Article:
JL Quality Foods economy



“Low meat content. Texture rubbery. Loses the image of meat.” Viv Harvey



Pullman Foods premium



“Fibrous burger indicating high meat content but is chewy due to gristle particles.” Kath Young



Pullman Foods economy



“Reasonably juicy, unusually pulpy texture. Seasoning OK.” Perry Huntley



Harris Pork and Bacon Group premium



“Dry. No succulence at all.” David Clarke



Harris Pork and Bacon Group economy



“Too much flavour enhancer. Artificial flavour dominates the seasoning.” David Clarke



Fellside Foods premium



“Average, about 80% meat content? Little too tight in texture, but flavour not bad.” David Clarke



Fellside Foods economy



“Pulpy texture, artificial flavouring. Not my choice.” Perry Huntley



McKey Foods premium



“Quite a nice burger, but could have been a bit juicier. Possibly too high a meat content.” Perry Huntley



CHILDREN:



Pullman Foods economy



“It’s full of flavour and very meaty. It’s a big, fat burger and I like that very much. But I think it has too much salt in it.” Stuart Wood



Plumtree Farms premium



“Very nice with a lovely flavour, but a bit too gristly. Sticks to your teeth.” Jane Baranowski



Plumtree Farms economy



“The burger had a delicious smell but was too dry. It also had a dark colour which meant it didn’t look very appetising.” Joanne Weygood



Fribo Foods economy



“Moist and pleasant. Had a good range of seasoning although the texture was a bit pƒté-like.” Lesley Andrews



Fellside Foods premium



“I liked it, it was one of the best burgers. I would definitely have it again.” Amy Remington



Booker Fitch economy



“The burger didn’t seemto have a lot of juice in it but it didn’t taste dry at all. It had a good spicyflavour.” Joanne Weygood. o



Kath Young,marketing manager, Wimpy International




Wimpy sells about 20 million burgers a year across its 250units. Burgers are manufactured to the company’s specifications using 100% beef from the flank and forequarter of the animal only. Young confesses to being a burger fan and given the choice would opt either for the Wimpy product or for making her own.



Viv Harvey, presentation anddisplay specialist,Meat and Livestock Commission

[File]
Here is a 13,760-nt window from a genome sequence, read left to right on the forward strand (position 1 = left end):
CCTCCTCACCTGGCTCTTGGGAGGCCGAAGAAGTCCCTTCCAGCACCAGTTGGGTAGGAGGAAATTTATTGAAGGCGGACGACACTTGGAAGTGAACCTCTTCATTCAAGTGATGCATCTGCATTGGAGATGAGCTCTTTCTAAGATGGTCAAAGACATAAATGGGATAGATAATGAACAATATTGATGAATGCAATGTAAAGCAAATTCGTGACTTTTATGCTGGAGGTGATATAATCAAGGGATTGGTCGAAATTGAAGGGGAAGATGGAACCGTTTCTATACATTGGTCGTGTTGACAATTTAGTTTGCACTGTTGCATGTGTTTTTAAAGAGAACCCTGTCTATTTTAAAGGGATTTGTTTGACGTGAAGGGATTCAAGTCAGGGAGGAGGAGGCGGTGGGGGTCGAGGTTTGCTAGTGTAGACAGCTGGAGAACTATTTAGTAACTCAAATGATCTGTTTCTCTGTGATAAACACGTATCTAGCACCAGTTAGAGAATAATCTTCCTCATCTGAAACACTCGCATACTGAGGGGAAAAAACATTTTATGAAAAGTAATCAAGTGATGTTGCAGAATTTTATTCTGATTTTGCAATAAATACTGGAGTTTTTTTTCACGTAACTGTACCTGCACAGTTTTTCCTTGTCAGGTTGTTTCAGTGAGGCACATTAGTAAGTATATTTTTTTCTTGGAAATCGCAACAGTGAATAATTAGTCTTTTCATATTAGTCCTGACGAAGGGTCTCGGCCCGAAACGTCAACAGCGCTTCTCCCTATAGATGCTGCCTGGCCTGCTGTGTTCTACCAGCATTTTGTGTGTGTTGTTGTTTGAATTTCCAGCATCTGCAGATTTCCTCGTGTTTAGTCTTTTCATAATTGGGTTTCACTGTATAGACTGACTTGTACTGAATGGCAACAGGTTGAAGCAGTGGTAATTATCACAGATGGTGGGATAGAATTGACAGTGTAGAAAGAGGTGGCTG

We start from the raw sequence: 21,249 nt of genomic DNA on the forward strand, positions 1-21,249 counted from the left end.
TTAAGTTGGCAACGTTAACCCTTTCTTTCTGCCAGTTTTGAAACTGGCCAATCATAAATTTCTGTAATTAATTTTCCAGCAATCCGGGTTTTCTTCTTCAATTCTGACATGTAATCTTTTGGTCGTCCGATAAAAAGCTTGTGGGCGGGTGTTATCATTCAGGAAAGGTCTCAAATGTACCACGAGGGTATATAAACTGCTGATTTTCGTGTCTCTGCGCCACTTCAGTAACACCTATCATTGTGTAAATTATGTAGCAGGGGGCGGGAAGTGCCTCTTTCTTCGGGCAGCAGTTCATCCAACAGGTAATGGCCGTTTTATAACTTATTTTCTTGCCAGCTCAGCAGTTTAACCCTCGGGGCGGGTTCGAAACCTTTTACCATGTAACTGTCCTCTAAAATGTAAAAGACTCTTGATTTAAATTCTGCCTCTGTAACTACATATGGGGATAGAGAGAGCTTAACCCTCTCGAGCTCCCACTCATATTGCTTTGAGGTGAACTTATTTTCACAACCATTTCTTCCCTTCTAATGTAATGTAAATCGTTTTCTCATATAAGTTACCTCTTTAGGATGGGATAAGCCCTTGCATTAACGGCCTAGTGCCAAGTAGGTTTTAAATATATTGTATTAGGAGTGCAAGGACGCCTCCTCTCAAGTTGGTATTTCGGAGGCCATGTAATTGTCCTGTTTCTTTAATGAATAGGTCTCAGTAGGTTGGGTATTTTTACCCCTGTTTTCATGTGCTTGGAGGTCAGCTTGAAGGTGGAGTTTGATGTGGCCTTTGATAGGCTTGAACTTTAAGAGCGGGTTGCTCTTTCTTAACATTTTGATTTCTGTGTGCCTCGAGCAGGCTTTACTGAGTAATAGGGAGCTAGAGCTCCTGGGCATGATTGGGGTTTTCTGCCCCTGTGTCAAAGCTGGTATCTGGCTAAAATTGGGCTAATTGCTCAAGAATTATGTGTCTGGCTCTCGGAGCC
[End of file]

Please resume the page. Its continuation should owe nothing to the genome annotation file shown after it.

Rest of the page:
Harvey is part of a five-man team responsible for developing value-added meat products. Histeam is currently looking at making different shaped burgers towiden consumer choice. Harvey confesses thathe does not eat burgers very often, but when he does he makes his own.



Perry Huntley, commercial manager,TGI Friday’s



TGI Friday’s sells around 30,000 burgers every month. The burgers, which are made to the company’s specifications, are 9oz, 100% pure beef using only steer beef. The meat is bought in fresh, but the burgers are frozen before they leave the factory. Huntley believes the burgers on the market to be of an acceptable quality.



John Braithwaite, purchasing director, Ring & Brymer/ Town & County, outside catering divisions of Gardner Merchant



Ring & Brymer/ Town & County sell around one million burgers a year at leisure sites and sports venues nationwide. As well as a good flavour, burgers have to achieve minimum shrinkage and a low fat level. High-fat products drip on to the cooking equipment and produce clouds of smoke.



Burger definitions are governed by the Meat Products and Spreadable Fish Products Regulations 1984 and are as follows:



“Burger,” alone or as part of another word, such as baconburger:



l80% minimum meat content.



l At least 65% of meat content to be lean meat.



l If name is qualified by name of a specific meat at least 80% of product to be of that type.



l If name is qualified by name of cured meat at least 80% of product to be raw meat from which the cured meat is made.



l Meat content of burger in a bread roll relates only to meat fill.



Economy burger, whether or not burger is part of another word:



l 60% minimum meat content.



l At least 65% of meat content to be lean meat.



l Remaining requirements as for burger except 80% becomes 60%.



According to the MLC there is no strict definition of a premium burger. The MLC suggests that premium burgers should at least meet the criteria for burger and offer something extra so that the term “premium” cannot be deemed to be misleading.